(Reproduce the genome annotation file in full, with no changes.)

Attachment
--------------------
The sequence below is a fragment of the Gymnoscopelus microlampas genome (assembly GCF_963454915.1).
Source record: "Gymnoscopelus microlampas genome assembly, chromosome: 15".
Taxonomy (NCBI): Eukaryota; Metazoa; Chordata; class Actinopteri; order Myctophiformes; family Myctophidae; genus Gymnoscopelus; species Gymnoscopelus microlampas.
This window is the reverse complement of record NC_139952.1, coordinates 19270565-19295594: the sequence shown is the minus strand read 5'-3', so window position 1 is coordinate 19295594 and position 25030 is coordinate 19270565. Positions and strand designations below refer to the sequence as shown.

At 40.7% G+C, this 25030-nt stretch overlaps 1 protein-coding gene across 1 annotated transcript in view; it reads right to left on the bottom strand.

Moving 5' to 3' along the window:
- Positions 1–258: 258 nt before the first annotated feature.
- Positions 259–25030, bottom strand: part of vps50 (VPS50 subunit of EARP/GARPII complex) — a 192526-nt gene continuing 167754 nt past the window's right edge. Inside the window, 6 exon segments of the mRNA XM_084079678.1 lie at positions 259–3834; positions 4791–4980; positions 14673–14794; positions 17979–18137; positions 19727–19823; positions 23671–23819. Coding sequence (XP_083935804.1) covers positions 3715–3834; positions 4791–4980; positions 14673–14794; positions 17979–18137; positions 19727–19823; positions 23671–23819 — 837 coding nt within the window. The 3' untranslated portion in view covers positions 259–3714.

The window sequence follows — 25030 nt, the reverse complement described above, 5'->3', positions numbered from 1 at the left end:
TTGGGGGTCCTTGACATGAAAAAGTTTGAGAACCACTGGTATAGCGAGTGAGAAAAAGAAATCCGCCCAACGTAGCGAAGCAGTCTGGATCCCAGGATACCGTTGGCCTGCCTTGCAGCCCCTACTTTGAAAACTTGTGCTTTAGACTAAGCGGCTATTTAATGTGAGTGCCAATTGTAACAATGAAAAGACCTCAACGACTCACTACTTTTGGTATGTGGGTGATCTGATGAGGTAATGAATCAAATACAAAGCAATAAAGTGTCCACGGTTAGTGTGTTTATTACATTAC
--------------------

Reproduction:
The sequence below is a fragment of the Gymnoscopelus microlampas genome (assembly GCF_963454915.1).
Source record: "Gymnoscopelus microlampas genome assembly, chromosome: 15".
Taxonomy (NCBI): Eukaryota; Metazoa; Chordata; class Actinopteri; order Myctophiformes; family Myctophidae; genus Gymnoscopelus; species Gymnoscopelus microlampas.
This window is the reverse complement of record NC_139952.1, coordinates 19270565-19295594: the sequence shown is the minus strand read 5'-3', so window position 1 is coordinate 19295594 and position 25030 is coordinate 19270565. Positions and strand designations below refer to the sequence as shown.

At 40.7% G+C, this 25030-nt stretch overlaps 1 protein-coding gene across 1 annotated transcript in view; it reads right to left on the bottom strand.

Moving 5' to 3' along the window:
- Positions 1–258: 258 nt before the first annotated feature.
- Positions 259–25030, bottom strand: part of vps50 (VPS50 subunit of EARP/GARPII complex) — a 192526-nt gene continuing 167754 nt past the window's right edge. Inside the window, 6 exon segments of the mRNA XM_084079678.1 lie at positions 259–3834; positions 4791–4980; positions 14673–14794; positions 17979–18137; positions 19727–19823; positions 23671–23819. Coding sequence (XP_083935804.1) covers positions 3715–3834; positions 4791–4980; positions 14673–14794; positions 17979–18137; positions 19727–19823; positions 23671–23819 — 837 coding nt within the window. The 3' untranslated portion in view covers positions 259–3714.

The window sequence follows — 25030 nt, the reverse complement described above, 5'->3', positions numbered from 1 at the left end:
TTGGGGGTCCTTGACATGAAAAAGTTTGAGAACCACTGGTATAGCGAGTGAGAAAAAGAAATCCGCCCAACGTAGCGAAGCAGTCTGGATCCCAGGATACCGTTGGCCTGCCTTGCAGCCCCTACTTTGAAAACTTGTGCTTTAGACTAAGCGGCTATTTAATGTGAGTGCCAATTGTAACAATGAAAAGACCTCAACGACTCACTACTTTTGGTATGTGGGTGATCTGATGAGGTAATGAATCAAATACAAAGCAATAAAGTGTCCACGGTTAGTGTGTTTATTACATTAC